a rather un-anarchist thought.

"Other than the libel," I asked, "what did you think of the
book?"

"Oh, it's a scream," she said. "It's one of the funniest
things I've read."

Mary moved from Ann Arbor to Lansing, and also briefly to
Tucson, where she worked for the anarchist paper The Match!;
around 1970, after she came back to Michigan, a friend in
the Windy City told Fish that "there's always work in
Chicago." And so they moved there, and ended up working for
the Wobblies. It wasn't a big organization, but it was
bigger than it had been just a few years earlier, when the
local branch couldn't produce a quorum of seven members for
three months straight; there was an influx of younger
activists and fresh causes, including an IWW-assisted civil
disobedience campaign that blocked one of Chicago's urban
renewal schemes.

Frohman went to work in the national office, while Fish
wrote for the union paper. "The Wobblies would organize job
shops that nobody else would touch," Fish remembers. "A
machine shop of five guys had written the UAW, begging them
to organize them. The UAW thought this wasn't worth their
time, and as a joke they passed it on to the Wobblies. And a
good job we did, too." The union organized taxi drivers,
movie ushers, reporters for underground newspapers, even the
people who worked for cooperatives: "Little shops. The odd
shops. And what's more, we'd strike for things that other
unions wouldn't think of. Not just wages and bennies, but
working conditions."

Fish was also acquiring some fame in the science-fiction
community, wherein she wrote fan fiction and sang futuristic
"filk" songs. Mary wasn't very interested in fandom -- more
on that later -- but she was a singer and a guitarist, and
she was a part of Fish's band, the DeHorn Crew. In one of
those deeply strange moments of cultural mixing, the DeHorn
Crew was both the Chicago IWW's house band and a filk
outfit, and some of its repertoire appeared in Wobbly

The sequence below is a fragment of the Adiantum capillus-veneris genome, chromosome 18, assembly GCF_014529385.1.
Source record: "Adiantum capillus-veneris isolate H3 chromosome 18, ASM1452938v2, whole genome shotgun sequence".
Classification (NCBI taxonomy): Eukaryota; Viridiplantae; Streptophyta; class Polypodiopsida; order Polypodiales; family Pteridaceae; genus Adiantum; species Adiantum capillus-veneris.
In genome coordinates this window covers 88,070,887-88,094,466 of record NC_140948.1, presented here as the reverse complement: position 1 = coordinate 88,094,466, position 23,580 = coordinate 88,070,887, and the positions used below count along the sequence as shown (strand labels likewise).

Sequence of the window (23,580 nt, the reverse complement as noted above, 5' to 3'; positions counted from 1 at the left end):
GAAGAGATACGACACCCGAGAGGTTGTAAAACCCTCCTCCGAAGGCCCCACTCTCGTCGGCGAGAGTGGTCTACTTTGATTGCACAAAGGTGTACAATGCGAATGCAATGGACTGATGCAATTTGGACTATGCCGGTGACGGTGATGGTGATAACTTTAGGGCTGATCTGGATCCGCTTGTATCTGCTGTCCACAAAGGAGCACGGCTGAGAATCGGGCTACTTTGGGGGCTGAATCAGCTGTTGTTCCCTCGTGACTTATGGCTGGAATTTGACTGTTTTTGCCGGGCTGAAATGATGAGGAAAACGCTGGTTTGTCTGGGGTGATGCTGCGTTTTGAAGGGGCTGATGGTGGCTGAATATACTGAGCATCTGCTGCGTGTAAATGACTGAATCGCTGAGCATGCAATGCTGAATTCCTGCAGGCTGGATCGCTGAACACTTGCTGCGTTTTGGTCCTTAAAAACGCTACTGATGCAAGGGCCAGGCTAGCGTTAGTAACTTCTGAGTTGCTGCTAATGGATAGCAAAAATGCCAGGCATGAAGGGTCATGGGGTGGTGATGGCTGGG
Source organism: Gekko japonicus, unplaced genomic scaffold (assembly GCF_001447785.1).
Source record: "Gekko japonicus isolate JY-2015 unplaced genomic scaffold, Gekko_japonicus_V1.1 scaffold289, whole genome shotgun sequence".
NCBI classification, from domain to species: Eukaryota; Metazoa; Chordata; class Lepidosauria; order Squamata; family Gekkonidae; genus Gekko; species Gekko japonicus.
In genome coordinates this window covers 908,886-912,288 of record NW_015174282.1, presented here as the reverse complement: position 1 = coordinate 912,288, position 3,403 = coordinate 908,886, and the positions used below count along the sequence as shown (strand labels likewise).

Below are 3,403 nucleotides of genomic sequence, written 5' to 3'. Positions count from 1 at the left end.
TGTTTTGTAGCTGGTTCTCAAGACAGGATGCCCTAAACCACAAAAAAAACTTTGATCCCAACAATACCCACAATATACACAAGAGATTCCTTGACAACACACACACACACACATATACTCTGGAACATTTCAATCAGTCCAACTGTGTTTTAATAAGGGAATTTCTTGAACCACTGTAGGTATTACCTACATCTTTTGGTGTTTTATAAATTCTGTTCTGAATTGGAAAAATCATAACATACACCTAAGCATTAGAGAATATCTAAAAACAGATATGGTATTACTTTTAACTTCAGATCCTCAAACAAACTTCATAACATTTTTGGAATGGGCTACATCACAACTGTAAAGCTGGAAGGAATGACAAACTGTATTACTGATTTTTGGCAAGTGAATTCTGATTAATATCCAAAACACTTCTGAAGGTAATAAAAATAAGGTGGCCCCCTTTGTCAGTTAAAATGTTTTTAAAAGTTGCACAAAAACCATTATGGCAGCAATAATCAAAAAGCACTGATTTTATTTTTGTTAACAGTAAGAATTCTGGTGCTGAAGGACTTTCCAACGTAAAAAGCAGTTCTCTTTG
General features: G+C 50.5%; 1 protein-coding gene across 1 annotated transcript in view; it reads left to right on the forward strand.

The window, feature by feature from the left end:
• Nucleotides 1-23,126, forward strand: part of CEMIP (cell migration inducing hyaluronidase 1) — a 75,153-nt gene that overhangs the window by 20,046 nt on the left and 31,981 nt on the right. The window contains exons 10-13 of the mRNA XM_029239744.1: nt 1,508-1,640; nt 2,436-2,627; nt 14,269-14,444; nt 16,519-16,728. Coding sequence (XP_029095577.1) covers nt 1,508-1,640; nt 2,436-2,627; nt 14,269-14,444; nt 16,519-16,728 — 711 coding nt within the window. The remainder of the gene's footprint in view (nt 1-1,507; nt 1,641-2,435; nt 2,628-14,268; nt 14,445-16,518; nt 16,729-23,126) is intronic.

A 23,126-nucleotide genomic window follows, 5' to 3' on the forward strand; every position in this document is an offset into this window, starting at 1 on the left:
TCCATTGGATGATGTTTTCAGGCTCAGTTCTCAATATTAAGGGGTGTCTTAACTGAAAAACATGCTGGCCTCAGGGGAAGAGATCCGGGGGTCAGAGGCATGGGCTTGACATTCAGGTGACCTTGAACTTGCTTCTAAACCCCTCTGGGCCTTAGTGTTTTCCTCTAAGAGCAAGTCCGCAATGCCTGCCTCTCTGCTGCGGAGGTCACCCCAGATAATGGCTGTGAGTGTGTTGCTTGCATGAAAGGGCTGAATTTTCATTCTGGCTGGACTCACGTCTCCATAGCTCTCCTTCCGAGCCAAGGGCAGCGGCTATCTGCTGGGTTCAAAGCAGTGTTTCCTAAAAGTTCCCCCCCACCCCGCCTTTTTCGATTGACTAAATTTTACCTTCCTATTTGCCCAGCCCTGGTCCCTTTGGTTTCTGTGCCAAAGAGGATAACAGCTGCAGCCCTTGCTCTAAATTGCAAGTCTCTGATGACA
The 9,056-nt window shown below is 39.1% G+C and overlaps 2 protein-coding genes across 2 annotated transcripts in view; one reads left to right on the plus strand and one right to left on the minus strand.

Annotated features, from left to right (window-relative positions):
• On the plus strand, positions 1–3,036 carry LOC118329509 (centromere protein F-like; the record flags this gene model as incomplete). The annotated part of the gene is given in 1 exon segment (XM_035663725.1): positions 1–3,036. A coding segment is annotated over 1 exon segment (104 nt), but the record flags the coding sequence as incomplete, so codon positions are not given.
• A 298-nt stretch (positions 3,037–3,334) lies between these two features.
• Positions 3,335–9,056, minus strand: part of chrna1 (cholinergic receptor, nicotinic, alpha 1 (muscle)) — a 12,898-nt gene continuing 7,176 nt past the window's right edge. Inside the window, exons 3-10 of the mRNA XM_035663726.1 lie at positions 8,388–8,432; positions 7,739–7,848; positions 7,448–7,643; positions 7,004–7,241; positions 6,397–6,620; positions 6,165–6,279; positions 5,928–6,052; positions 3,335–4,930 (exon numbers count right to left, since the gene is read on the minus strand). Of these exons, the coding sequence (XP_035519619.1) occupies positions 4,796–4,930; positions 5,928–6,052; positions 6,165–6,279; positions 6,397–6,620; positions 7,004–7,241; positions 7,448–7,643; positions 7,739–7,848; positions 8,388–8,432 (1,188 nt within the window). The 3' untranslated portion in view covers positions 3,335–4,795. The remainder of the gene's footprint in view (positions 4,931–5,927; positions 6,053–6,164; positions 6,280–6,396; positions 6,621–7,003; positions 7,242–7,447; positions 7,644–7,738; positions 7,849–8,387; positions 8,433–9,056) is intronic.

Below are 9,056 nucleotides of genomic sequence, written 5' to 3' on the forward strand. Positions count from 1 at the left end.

publications. And so it was that the nation's most militant
labor organization, the brotherhood of Big Bill Haywood and
Joe Hill, came to publish the lyrics of "Run, Cthulhu, Run,"
a Lovecraftian parody of the bluegrass standard "Molly and
Tenbrooks."

The IWW hall also hosted an anarchist discussion group. The
participants included Robert Shea and Robert Anton Wilson,
two Playboy staffers who were writing the comic cult novel
Illuminatus! Mary, for whatever it's worth, believed she was
the basis for the book's fortune-telling character Mama
Sutra. Shea, alas, isn't alive to confirm or deny that, and
Wilson tells me he doesn't remember Mary; Fish doubts that
the story is true. Oh, well.

I mentioned that Fish had written fan fiction. In Textual
Poachers, his landmark study of fan communities, MIT's Henry
Jenkins described Fish's anarchist-feminist Star Trek novel
The Weight as a "compelling narrative" that's "remarkable in
the scope and complexity of its conception, the precision of
its execution, and the explicitness of its political
orientation." Frohman didn't have much patience for Star
Trek or fan fiction, and grew disgusted when the household
started to contain not just Trekkie literature but Starsky
and Hutch fanzines. Inspired, angry, and hopped up on speed,